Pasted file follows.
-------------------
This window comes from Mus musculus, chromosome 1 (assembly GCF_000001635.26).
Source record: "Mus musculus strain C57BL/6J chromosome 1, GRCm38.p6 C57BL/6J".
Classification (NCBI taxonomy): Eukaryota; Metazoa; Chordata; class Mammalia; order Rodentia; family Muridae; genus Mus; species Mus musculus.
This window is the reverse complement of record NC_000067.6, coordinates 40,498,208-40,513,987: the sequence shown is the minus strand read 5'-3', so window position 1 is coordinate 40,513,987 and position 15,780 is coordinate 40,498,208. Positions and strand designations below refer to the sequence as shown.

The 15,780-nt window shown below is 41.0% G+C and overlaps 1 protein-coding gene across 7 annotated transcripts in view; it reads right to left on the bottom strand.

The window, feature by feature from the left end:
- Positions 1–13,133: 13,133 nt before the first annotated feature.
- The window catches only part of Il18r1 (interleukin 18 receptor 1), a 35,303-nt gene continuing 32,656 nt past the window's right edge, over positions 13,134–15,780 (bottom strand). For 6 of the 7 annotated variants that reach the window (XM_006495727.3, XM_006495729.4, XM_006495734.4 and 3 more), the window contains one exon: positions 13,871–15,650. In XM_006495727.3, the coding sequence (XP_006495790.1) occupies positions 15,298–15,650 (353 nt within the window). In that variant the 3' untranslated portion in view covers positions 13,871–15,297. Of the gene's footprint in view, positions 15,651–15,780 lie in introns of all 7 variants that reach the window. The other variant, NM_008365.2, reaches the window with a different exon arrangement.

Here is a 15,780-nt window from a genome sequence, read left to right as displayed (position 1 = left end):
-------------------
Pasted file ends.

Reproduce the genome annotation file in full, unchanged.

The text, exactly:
This window comes from Mus musculus, chromosome 1 (assembly GCF_000001635.26).
Source record: "Mus musculus strain C57BL/6J chromosome 1, GRCm38.p6 C57BL/6J".
Classification (NCBI taxonomy): Eukaryota; Metazoa; Chordata; class Mammalia; order Rodentia; family Muridae; genus Mus; species Mus musculus.
This window is the reverse complement of record NC_000067.6, coordinates 40,498,208-40,513,987: the sequence shown is the minus strand read 5'-3', so window position 1 is coordinate 40,513,987 and position 15,780 is coordinate 40,498,208. Positions and strand designations below refer to the sequence as shown.

The 15,780-nt window shown below is 41.0% G+C and overlaps 1 protein-coding gene across 7 annotated transcripts in view; it reads right to left on the bottom strand.

The window, feature by feature from the left end:
- Positions 1–13,133: 13,133 nt before the first annotated feature.
- The window catches only part of Il18r1 (interleukin 18 receptor 1), a 35,303-nt gene continuing 32,656 nt past the window's right edge, over positions 13,134–15,780 (bottom strand). For 6 of the 7 annotated variants that reach the window (XM_006495727.3, XM_006495729.4, XM_006495734.4 and 3 more), the window contains one exon: positions 13,871–15,650. In XM_006495727.3, the coding sequence (XP_006495790.1) occupies positions 15,298–15,650 (353 nt within the window). In that variant the 3' untranslated portion in view covers positions 13,871–15,297. Of the gene's footprint in view, positions 15,651–15,780 lie in introns of all 7 variants that reach the window. The other variant, NM_008365.2, reaches the window with a different exon arrangement.

Here is a 15,780-nt window from a genome sequence, read left to right as displayed (position 1 = left end):